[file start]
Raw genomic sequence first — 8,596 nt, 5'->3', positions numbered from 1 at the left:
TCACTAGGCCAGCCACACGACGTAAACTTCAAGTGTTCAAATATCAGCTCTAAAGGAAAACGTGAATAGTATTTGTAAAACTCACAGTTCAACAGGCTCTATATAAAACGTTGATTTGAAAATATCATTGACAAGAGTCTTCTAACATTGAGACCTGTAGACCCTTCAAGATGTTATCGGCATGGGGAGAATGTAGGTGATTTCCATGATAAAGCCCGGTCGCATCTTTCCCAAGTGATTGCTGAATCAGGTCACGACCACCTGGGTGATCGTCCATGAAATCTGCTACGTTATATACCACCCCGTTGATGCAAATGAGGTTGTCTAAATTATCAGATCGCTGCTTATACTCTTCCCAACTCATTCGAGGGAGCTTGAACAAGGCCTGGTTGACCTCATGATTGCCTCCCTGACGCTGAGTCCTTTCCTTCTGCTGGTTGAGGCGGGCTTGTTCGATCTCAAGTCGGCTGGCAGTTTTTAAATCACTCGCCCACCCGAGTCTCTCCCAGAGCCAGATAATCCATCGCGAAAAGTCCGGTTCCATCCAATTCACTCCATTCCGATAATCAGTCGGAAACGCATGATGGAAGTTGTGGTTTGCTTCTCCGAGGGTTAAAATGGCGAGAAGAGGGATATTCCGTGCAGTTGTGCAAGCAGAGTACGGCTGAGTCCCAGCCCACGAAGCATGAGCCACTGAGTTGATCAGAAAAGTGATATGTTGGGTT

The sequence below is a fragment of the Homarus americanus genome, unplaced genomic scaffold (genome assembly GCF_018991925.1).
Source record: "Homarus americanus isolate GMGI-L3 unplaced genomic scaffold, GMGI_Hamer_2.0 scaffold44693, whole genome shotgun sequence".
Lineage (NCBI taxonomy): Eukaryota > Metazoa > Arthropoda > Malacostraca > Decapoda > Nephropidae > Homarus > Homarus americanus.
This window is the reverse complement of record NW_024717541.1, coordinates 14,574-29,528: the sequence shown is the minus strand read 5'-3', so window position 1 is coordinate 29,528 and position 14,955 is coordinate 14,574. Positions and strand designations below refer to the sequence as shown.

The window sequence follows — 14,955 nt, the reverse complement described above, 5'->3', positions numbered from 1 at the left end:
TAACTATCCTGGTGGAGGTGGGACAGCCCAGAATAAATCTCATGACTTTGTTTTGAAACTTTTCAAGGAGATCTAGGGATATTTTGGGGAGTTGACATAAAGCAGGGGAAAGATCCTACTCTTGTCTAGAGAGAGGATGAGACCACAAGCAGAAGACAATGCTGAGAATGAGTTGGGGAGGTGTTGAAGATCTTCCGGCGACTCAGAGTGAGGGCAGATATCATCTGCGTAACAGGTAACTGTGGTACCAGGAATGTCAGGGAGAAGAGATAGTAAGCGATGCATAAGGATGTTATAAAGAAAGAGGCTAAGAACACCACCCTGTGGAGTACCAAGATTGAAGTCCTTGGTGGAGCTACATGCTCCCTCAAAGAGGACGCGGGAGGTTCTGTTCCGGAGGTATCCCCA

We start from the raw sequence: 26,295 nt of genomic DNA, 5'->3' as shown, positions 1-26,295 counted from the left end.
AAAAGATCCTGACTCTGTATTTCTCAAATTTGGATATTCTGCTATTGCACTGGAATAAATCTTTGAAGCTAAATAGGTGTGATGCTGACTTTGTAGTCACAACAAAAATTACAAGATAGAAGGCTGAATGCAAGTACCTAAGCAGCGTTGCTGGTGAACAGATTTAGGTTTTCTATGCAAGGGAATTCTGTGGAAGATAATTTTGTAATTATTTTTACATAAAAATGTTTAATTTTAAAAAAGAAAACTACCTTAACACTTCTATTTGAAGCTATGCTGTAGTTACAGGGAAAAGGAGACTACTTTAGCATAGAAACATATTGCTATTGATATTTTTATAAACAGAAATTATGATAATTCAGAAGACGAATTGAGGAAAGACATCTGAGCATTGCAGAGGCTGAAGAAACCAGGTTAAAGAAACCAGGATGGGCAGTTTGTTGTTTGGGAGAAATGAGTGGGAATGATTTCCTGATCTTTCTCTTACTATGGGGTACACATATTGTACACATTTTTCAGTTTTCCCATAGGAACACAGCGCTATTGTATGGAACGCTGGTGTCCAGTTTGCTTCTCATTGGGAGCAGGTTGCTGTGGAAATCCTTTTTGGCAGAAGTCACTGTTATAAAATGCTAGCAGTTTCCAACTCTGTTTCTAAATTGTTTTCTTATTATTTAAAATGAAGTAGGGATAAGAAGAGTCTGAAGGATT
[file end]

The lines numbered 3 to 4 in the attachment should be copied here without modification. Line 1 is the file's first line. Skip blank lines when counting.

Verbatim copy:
The sequence below is a fragment of the Homarus americanus genome, unplaced genomic scaffold (genome assembly GCF_018991925.1).
Source record: "Homarus americanus isolate GMGI-L3 unplaced genomic scaffold, GMGI_Hamer_2.0 scaffold44693, whole genome shotgun sequence".